2017-05-17 / Editorial

Loss of revenue sharing hurts local communities

Over the past decade, lawmakers and governors from both political parties have used some $6.2 billion in sales tax collections to fill state budget holes rather than fix potholes on local streets.

For years, the state Legislature has been claiming a bigger share of revenue from the statewide 6-percent sales tax. Facing their own budget problems, decision makers in Lansing have shifted the financial stress to the local level.

According to the Michigan Municipal League, municipalities lost out on more than $6 billion because of reductions in revenue sharing from 2001 to 2014.

Many Michigan communities were brought to their knees financially by a combination of events, including the Great Recession, the mortgage market meltdown that dramatically cut real estate values, the state’s elimination of the personal property tax on businesses and continued cuts in state revenue sharing. Working their way back has been difficult because of the limits on property tax growth imposed by Proposal A and the Headlee Amendment.

In recent months, there have been several proposals to cut state income taxes, in some cases to zero. At the same time, Gov. Rick Snyder hopes to increase the size of the rainy-day fund, which already holds more than $500 million. But the math doesn’t work, especially for local communities that continue to get squeezed despites the state’s rebounding economy.

It’s the statutory revenue sharing that local leaders are most upset about, because with less of it officials have but a few options — and one is to ask citizens to pay more in taxes to fund basic services, such as road maintenance and construction.

The reduced revenue sharing from the State of Michigan was a primary reason City of Lapeer officials on Monday agreed to place a 2-mill road proposal before voters on the Nov. 7 ballot. If passed next November, the new millage would generate approximately $3 million over six years to fund aggressive local street repairs and reconstruction. The millage could be renewed after six years to maintain the local street work to begin to catch the city up on long overdue rebuilds and upgrades.

Revenue sharing was promised to local communities in the state Constitution to help pay for core government services such as police protection, fire services, roads, water, sewer and garbage collection services. It started in the 1920s when the State of Michigan promised communities it would streamline tax collection by eliminating local taxes and replacing them with state taxes. The State collects and records these taxes and is supposed to reimburse local jurisdictions to offset the general budgets of local communities.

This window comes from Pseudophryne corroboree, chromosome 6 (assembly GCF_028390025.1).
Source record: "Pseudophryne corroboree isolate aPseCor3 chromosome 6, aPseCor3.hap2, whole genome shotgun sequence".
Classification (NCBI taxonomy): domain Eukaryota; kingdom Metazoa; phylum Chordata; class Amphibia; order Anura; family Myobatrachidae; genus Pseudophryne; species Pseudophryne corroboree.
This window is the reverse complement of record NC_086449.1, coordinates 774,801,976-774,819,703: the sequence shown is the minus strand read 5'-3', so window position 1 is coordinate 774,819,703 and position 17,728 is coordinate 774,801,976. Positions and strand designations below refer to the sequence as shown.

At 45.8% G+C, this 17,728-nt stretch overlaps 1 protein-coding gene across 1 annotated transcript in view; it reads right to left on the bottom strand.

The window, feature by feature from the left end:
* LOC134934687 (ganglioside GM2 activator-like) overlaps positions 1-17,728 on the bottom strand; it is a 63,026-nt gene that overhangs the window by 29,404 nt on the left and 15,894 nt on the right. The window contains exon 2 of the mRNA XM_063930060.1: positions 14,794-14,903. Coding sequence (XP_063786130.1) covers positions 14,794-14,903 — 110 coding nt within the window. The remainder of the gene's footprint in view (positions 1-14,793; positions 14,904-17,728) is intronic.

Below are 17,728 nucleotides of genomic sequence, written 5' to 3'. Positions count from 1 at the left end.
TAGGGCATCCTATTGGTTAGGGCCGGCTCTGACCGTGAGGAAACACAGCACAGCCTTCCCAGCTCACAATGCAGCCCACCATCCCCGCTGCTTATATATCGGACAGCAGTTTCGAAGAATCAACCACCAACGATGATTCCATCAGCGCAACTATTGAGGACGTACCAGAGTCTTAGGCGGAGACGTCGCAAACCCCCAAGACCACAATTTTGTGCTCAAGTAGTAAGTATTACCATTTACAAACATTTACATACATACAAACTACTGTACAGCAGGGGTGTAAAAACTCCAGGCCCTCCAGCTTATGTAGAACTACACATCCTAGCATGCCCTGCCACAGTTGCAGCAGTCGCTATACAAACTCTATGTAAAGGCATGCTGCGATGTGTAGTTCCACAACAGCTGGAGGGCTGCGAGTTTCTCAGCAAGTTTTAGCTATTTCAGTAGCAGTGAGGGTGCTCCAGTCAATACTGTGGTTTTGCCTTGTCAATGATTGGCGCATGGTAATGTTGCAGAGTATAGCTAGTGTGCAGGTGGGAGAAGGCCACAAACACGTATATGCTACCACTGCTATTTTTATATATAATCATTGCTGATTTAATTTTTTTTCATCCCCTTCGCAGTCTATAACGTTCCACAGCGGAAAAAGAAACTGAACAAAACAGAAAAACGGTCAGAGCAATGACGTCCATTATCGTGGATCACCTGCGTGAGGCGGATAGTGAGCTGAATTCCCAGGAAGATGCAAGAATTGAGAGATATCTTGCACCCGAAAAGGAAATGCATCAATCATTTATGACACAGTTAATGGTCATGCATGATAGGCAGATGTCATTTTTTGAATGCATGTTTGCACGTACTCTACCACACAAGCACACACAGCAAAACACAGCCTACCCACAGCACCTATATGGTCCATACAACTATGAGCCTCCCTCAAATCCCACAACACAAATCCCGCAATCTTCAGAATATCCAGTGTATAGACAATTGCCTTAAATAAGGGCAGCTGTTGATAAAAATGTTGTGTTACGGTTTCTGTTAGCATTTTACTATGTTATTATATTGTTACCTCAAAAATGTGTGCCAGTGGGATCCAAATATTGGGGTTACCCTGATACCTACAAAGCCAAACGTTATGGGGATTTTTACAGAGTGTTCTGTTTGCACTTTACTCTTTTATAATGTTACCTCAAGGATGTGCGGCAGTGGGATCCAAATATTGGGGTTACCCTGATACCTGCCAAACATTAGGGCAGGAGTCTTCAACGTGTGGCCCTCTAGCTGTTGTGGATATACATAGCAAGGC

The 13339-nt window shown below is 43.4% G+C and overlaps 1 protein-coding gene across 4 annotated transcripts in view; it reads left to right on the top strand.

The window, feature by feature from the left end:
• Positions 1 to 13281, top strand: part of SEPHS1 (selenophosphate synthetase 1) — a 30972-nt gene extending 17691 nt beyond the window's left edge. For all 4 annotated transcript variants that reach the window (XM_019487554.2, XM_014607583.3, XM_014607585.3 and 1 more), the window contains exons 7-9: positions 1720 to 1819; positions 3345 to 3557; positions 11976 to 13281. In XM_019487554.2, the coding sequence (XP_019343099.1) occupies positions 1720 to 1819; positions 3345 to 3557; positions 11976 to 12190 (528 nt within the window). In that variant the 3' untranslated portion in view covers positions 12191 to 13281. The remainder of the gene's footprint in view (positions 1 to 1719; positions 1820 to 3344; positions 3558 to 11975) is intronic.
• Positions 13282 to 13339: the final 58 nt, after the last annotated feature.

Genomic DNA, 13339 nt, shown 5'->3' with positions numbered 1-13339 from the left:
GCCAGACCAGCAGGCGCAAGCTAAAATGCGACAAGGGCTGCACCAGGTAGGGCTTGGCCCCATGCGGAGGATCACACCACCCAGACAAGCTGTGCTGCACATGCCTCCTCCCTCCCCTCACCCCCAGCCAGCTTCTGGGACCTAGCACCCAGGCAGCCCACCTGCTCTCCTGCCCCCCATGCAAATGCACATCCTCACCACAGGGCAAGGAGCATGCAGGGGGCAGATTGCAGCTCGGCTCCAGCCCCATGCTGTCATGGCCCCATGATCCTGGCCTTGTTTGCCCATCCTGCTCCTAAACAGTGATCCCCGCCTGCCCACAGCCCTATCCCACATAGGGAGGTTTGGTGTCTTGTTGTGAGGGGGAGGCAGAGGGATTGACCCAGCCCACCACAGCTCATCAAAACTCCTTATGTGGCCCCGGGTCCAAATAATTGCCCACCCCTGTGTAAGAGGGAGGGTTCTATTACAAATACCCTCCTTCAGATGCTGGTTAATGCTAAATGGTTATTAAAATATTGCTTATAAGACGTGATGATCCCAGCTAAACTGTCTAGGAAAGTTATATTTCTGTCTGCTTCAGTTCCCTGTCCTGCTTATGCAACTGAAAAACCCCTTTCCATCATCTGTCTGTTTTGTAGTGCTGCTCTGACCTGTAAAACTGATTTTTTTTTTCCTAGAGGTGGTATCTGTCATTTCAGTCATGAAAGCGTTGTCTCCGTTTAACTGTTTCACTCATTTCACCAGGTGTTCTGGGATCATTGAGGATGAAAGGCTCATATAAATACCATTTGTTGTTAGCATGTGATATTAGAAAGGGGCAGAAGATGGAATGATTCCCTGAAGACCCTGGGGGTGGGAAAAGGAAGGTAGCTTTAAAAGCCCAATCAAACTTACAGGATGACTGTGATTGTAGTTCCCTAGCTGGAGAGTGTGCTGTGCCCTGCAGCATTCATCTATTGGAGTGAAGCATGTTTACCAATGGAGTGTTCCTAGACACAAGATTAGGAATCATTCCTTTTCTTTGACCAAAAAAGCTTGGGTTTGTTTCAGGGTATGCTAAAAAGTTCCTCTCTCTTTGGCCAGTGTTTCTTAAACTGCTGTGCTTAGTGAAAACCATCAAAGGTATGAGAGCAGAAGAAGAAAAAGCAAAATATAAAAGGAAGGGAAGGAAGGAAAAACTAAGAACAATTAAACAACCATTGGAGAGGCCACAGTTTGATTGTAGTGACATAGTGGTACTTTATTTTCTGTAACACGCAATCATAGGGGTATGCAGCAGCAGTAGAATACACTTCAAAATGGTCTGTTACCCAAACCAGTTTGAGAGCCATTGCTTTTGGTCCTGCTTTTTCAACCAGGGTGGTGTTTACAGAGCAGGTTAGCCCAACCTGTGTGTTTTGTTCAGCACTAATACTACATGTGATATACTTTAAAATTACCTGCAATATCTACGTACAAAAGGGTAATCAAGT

Yet according to the Michigan Municipal League, in every budget since 2000, the State has not fully returned revenue sharing as required by statute.

If fully funded, statutory revenue sharing payments to local governments, including counties, in fiscal year 2014 would have totaled approximately $1.8 billion. Instead, the state kept $689 million, appropriating $1.1 billion to communities. This shortfall is part of a trend totaling nearly $6.2 billion in revenue sharing reductions during the last 12 fiscal years.

Since state law sets the statutory portion, the governor and Legislature have the ability to adjust the distributed amount. They have increasingly used this ability to cover state budget shortfalls to the detriment of communities.

In accordance with the State Constitution of 1963, constitutional revenue sharing payments are based on 15 percent of the 4 percent portion of Michigan’s 6-percent sales tax collections. Distributions are made to all Michigan cities, villages, and townships on a population basis.

For the City of Lapeer, the loss in revenue sharing is huge for the city’s estimated 8,841 residents. If funding had stayed the same as it was in 2001, the City of Lapeer should have received an additional $5.4 million over the last 15 years. This is roughly a 30-percent loss in revenue.

Restored revenue sharing could result in less state spending on bailouts of cities and result in more secure local government services like providing safe, smooth roads. It needs to happen. Meanwhile, Lapeer residents could face higher taxes as the result of the state’s inaction.

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